That said...

"If you need to know one thing about rare earth metals, its that theyre crucial to modern technology, helping power everything from MRI machines and satellites to headphones and nuclear reactors. If you need to know two things, its that despite their name, theyre not at all rare."

"The name rare earth is a historical misnomer, stemming from that when they first discovered, they were difficult to extract from surrounding matter. The USGS (United States Geological Survey) describes rare earth elements as moderately abundant, meaning that although theyre not as common as elements like oxygen, silicon, aluminum, and iron (which together make up 90 percent of the Earths crust), theyre still well dispersed around the planet."

https://www.theverge.com/2018/4/17/1724644…

The reference you offered is made to be scary, China is a major producer of solar panels because they do it cheaper and under less regulation, but Canadian producers manufacture a higher quality product.

http://www.energyandpolicy.org/value-of-so…

https://qz.com/871907/2016-was-the-year-so…

http://www3.weforum.org/docs/WEF_Renewable…

https://greenthinkenergy.com/solar-vs-coal…

https://www.independent.co.uk/environment/…

Invest in Battery Technology - https://qz.com/1125355/solar-and-wind-are-…

https://www.bloomberg.com/news/articles/20…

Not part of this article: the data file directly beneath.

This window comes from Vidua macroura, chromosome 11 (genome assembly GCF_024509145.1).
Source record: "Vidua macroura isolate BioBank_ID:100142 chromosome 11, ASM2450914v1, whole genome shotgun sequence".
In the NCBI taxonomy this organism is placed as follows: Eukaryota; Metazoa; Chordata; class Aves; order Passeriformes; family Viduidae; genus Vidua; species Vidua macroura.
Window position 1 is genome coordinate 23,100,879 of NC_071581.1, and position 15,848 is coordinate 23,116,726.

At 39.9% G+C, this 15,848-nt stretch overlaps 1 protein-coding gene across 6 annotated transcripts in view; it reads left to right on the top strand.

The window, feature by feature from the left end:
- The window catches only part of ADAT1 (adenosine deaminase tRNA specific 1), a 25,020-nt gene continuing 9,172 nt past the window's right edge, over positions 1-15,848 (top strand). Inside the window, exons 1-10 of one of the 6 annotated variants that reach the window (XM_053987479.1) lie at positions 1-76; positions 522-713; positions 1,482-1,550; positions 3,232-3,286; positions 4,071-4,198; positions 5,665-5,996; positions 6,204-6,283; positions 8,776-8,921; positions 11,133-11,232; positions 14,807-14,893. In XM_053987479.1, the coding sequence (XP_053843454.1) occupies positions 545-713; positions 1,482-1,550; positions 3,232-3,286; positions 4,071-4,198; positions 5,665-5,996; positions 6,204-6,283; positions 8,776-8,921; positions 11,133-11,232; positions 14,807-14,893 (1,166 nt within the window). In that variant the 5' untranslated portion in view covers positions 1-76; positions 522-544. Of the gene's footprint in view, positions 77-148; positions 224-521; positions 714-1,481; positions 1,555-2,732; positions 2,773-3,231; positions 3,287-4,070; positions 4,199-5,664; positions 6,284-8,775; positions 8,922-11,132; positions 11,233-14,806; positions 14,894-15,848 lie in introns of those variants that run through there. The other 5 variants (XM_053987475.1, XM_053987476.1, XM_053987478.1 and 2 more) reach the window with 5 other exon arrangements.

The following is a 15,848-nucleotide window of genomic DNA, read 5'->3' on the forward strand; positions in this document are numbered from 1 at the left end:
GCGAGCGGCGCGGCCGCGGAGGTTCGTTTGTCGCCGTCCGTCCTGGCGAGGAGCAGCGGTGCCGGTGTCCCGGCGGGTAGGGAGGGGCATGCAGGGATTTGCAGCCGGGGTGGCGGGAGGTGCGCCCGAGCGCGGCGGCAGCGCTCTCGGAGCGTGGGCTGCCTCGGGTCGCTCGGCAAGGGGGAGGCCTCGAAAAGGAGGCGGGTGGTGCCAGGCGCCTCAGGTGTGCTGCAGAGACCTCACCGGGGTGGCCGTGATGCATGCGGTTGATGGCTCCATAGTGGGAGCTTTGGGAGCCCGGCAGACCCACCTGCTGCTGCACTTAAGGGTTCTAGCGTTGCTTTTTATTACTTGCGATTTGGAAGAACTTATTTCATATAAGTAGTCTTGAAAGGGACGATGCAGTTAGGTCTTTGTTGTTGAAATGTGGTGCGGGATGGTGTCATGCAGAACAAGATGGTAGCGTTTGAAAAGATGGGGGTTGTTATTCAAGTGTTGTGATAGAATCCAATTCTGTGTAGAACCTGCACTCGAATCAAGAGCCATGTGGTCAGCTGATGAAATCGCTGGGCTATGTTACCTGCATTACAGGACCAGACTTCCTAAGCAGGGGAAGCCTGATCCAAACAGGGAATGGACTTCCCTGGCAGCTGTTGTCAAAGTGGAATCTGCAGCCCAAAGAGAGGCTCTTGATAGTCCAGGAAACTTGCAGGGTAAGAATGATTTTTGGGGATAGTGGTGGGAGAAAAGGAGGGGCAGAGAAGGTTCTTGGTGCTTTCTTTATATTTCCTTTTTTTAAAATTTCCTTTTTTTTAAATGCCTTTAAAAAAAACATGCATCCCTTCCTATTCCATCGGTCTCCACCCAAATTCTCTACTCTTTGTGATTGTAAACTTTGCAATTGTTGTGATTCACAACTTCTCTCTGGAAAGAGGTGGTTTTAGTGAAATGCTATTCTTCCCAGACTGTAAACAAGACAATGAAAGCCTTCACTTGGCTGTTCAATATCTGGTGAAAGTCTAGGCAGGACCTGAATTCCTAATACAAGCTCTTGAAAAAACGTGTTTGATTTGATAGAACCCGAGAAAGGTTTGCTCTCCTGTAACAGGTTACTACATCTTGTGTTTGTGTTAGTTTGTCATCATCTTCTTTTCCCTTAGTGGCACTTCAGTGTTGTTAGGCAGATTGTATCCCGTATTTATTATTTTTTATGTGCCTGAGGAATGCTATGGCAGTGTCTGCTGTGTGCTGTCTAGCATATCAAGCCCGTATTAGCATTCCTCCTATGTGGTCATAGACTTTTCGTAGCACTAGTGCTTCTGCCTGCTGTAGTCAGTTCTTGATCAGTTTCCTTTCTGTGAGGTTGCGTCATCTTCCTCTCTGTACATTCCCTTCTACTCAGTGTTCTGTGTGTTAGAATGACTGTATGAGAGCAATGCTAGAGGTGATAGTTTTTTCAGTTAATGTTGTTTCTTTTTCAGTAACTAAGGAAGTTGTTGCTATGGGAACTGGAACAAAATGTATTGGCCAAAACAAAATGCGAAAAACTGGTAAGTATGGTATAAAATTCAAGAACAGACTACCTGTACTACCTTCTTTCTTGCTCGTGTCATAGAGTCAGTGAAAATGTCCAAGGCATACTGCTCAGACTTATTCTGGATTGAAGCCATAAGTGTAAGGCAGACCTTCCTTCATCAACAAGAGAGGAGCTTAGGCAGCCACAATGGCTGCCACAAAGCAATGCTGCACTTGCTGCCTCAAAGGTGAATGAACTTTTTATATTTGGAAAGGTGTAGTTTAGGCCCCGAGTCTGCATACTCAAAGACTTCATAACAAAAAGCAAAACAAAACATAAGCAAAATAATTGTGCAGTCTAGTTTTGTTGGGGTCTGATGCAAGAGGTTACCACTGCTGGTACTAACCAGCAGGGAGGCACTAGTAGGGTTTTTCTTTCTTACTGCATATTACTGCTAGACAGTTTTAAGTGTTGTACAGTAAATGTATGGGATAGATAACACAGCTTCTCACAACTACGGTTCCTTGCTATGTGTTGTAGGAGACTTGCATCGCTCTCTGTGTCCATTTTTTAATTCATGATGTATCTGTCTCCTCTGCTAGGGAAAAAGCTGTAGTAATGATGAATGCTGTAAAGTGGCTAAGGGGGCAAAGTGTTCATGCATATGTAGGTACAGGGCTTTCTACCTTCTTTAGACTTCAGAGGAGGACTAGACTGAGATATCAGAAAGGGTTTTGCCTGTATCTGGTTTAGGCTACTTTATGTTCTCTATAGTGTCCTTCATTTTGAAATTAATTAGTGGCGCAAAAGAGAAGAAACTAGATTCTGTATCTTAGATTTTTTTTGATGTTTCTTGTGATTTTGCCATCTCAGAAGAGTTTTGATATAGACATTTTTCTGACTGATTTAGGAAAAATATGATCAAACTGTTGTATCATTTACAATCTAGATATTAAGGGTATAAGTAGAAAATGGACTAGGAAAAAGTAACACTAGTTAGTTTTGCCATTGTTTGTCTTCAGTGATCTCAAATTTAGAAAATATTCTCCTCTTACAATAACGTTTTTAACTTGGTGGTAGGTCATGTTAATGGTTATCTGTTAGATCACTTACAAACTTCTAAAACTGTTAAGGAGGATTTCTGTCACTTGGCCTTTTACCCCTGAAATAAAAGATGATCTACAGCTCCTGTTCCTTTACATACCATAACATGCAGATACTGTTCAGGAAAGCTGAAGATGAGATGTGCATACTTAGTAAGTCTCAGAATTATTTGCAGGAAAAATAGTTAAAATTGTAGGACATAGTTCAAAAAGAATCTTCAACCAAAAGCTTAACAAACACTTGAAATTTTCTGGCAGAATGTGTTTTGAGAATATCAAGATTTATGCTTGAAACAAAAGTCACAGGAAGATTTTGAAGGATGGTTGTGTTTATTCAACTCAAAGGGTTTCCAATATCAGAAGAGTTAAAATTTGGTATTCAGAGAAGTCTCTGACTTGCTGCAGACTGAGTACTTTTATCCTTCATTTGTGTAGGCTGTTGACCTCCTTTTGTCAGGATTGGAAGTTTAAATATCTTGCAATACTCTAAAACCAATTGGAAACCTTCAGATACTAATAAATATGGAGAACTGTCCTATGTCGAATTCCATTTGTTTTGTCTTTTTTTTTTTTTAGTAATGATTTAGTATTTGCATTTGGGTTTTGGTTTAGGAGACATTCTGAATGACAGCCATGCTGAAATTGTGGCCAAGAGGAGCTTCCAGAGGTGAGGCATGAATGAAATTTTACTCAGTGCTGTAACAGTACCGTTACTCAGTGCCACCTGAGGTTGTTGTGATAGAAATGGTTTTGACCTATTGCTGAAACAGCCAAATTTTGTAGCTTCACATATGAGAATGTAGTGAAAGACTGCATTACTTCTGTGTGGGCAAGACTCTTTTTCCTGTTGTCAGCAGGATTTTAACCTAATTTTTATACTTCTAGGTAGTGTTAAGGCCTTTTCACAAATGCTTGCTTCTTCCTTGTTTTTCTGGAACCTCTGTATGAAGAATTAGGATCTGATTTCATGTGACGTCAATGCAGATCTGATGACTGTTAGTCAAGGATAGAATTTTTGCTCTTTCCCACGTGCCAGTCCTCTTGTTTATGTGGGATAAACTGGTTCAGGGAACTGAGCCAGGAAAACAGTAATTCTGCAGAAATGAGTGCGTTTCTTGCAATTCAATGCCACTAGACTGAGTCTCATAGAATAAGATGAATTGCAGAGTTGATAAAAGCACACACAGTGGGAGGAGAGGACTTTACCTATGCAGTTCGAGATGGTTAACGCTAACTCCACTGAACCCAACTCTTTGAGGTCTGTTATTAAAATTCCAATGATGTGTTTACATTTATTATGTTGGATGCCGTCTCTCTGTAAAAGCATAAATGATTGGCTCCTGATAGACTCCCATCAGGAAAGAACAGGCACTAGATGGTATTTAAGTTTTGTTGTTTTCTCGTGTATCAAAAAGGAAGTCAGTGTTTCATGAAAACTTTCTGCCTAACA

"All energy sources have some impact on our environment. Fossil fuelscoal, oil, and natural gasdo substantially more harm than renewable energy sources by most measures, including air and water pollution, damage to public health, wildlife and habitat loss, water use, land use, and global warming emissions."
https://www.ucsusa.org/clean-energy/renewa…

https://www.ucsusa.org/clean-energy/coal-a…

https://www.ucsusa.org/clean-energy/renewa…

http://www.energyandpolicy.org/value-of-so…

https://en.wikipedia.org/wiki/Environmenta…

https://www.usatoday.com/story/money/busin…

https://www.greenandgrowing.org/renewable-…

"Efficiency is a much greater factor for non-renewable energy sources because they have to pay for their fuel. Renewable sources dont. The wind blows and the sun shines regardless of whether anyone puts up a solar or wind farm to capture it. The wind and sun are free resources.
Car engines only turn about 20% of the energy in gas into movement, with the rest being waste heat. Coal plants achieve from 33% to 40% efficiency in the best cases, with the rest being just wasted heat. Combined cycle gas plants, where the heat is used in addition to the mechanical energy to generate electricity manage to make it up to about 54% efficiency."